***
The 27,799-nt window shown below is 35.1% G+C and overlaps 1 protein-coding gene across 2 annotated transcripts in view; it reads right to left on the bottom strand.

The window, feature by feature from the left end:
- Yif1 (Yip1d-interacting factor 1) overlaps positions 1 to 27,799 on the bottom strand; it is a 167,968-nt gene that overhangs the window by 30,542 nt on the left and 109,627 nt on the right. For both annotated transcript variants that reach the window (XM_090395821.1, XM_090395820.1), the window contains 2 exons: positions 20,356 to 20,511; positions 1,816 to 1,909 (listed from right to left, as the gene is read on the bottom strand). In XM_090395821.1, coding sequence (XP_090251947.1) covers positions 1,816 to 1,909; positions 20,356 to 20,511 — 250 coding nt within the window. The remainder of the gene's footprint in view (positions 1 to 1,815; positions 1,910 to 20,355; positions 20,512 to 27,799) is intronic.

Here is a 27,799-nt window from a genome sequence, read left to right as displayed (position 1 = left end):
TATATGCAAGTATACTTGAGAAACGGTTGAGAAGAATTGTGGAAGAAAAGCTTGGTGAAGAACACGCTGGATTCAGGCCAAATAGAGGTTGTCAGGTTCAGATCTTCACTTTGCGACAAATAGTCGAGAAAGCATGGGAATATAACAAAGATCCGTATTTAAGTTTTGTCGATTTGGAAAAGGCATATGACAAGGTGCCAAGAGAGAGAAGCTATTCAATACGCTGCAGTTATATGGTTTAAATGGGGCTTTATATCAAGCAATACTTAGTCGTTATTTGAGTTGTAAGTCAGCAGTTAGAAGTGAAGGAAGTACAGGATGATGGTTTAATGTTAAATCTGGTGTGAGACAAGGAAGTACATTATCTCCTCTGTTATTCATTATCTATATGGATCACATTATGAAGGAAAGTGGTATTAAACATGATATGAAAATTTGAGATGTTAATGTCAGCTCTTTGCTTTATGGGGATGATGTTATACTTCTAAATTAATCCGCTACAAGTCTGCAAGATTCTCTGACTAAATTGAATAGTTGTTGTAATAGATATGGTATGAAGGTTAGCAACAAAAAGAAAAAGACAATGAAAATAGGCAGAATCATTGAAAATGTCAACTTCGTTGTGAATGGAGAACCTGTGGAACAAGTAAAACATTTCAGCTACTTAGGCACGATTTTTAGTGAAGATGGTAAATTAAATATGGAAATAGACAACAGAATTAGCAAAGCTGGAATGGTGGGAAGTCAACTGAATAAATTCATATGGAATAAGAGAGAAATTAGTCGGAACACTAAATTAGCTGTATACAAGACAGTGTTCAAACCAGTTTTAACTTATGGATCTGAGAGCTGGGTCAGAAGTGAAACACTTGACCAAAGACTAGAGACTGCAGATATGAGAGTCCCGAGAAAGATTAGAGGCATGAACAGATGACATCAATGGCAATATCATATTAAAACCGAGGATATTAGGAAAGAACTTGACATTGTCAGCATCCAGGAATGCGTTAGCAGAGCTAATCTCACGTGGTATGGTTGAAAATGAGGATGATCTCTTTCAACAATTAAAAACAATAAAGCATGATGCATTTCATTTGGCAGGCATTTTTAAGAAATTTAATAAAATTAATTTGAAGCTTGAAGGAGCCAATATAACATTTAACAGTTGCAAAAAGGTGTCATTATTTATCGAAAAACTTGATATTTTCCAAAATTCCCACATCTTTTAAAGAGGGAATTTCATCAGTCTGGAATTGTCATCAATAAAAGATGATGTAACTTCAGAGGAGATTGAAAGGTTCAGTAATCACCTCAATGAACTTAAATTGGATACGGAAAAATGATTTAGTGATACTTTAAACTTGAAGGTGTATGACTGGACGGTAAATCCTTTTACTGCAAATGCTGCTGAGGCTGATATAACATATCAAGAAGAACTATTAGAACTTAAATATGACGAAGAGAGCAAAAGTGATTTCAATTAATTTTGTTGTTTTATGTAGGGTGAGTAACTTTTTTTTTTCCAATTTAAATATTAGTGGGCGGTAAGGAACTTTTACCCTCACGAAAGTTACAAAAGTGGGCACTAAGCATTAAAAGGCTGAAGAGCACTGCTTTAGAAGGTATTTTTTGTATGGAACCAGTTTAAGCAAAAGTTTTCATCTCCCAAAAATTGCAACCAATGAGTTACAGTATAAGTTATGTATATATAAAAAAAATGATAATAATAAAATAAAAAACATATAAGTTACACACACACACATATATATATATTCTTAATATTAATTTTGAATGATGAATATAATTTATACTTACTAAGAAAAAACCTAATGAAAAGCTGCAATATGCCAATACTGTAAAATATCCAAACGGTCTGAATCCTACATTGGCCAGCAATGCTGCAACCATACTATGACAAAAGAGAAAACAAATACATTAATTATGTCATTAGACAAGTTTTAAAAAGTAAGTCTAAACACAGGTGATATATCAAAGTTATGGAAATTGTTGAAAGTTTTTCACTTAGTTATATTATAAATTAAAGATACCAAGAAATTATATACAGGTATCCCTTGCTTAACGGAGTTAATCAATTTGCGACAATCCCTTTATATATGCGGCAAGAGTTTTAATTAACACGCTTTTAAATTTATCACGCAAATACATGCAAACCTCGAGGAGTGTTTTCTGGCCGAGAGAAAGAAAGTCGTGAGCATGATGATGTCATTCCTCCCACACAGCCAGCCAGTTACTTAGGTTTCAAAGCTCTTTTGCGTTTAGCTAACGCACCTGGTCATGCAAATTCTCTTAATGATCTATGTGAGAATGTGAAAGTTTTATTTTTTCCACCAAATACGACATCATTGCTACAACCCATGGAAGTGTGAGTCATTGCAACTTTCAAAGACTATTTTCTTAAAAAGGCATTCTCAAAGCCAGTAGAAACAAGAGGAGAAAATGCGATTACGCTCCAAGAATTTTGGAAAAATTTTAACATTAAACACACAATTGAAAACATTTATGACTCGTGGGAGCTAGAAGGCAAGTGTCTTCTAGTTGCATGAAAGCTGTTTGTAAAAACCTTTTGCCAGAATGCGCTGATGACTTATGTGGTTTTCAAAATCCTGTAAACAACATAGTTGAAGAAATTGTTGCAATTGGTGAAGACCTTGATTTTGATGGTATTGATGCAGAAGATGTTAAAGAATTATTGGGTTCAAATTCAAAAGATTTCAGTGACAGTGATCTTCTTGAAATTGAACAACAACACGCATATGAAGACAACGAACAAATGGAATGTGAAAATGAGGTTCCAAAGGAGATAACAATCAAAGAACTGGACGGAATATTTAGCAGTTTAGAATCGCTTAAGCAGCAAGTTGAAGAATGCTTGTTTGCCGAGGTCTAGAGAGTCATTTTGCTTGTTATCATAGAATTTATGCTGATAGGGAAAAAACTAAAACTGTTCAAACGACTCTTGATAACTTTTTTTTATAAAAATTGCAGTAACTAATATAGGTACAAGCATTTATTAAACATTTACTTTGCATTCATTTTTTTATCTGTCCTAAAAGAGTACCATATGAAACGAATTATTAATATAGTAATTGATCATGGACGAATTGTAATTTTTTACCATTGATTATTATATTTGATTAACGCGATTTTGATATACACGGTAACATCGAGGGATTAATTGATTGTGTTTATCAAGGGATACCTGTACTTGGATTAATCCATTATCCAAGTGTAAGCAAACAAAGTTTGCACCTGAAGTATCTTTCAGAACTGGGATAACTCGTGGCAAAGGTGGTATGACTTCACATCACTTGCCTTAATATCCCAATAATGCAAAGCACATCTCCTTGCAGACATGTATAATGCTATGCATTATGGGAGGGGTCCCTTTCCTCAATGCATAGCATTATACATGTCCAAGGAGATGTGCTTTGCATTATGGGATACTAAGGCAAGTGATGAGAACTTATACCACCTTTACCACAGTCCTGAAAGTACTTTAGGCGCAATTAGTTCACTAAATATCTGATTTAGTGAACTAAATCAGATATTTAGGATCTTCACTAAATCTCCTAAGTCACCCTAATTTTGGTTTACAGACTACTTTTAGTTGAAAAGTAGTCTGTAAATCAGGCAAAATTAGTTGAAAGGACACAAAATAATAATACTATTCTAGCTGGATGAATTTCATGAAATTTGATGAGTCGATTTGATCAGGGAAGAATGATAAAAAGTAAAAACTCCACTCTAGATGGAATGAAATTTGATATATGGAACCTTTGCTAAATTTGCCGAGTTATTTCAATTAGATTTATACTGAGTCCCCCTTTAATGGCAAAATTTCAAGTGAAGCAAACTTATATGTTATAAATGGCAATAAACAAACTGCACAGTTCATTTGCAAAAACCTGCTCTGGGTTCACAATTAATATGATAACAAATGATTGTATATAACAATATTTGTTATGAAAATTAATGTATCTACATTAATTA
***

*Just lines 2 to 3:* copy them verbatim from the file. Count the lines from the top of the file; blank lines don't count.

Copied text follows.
The window, feature by feature from the left end:
- Yif1 (Yip1d-interacting factor 1) overlaps positions 1 to 27,799 on the bottom strand; it is a 167,968-nt gene that overhangs the window by 30,542 nt on the left and 109,627 nt on the right. For both annotated transcript variants that reach the window (XM_090395821.1, XM_090395820.1), the window contains 2 exons: positions 20,356 to 20,511; positions 1,816 to 1,909 (listed from right to left, as the gene is read on the bottom strand). In XM_090395821.1, coding sequence (XP_090251947.1) covers positions 1,816 to 1,909; positions 20,356 to 20,511 — 250 coding nt within the window. The remainder of the gene's footprint in view (positions 1 to 1,815; positions 1,910 to 20,355; positions 20,512 to 27,799) is intronic.